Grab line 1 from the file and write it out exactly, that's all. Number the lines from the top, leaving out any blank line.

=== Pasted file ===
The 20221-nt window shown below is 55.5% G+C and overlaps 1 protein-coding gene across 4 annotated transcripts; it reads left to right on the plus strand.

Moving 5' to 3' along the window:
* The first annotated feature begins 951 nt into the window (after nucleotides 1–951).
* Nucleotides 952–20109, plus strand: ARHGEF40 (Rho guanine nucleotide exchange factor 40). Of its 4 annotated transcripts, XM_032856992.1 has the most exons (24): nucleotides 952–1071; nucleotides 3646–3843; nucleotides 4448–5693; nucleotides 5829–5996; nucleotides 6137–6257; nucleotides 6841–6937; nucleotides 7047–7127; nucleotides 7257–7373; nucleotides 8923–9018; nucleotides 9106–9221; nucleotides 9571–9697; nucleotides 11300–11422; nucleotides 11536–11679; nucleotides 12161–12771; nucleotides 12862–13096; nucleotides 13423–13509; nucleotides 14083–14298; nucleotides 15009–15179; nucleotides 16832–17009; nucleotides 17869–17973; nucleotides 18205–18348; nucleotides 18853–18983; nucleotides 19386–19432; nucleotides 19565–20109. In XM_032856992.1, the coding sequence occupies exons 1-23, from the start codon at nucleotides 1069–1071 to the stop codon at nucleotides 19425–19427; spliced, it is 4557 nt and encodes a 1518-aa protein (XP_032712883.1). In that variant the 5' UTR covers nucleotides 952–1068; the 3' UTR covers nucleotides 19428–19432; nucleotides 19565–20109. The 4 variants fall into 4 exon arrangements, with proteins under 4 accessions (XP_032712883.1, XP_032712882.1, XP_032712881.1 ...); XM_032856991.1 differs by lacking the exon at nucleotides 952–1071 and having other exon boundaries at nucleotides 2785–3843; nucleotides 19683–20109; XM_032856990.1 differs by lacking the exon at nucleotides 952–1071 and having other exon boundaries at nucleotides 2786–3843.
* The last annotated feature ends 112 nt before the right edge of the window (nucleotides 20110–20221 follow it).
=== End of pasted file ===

The 20221-nt window shown below is 55.5% G+C and overlaps 1 protein-coding gene across 4 annotated transcripts; it reads left to right on the plus strand.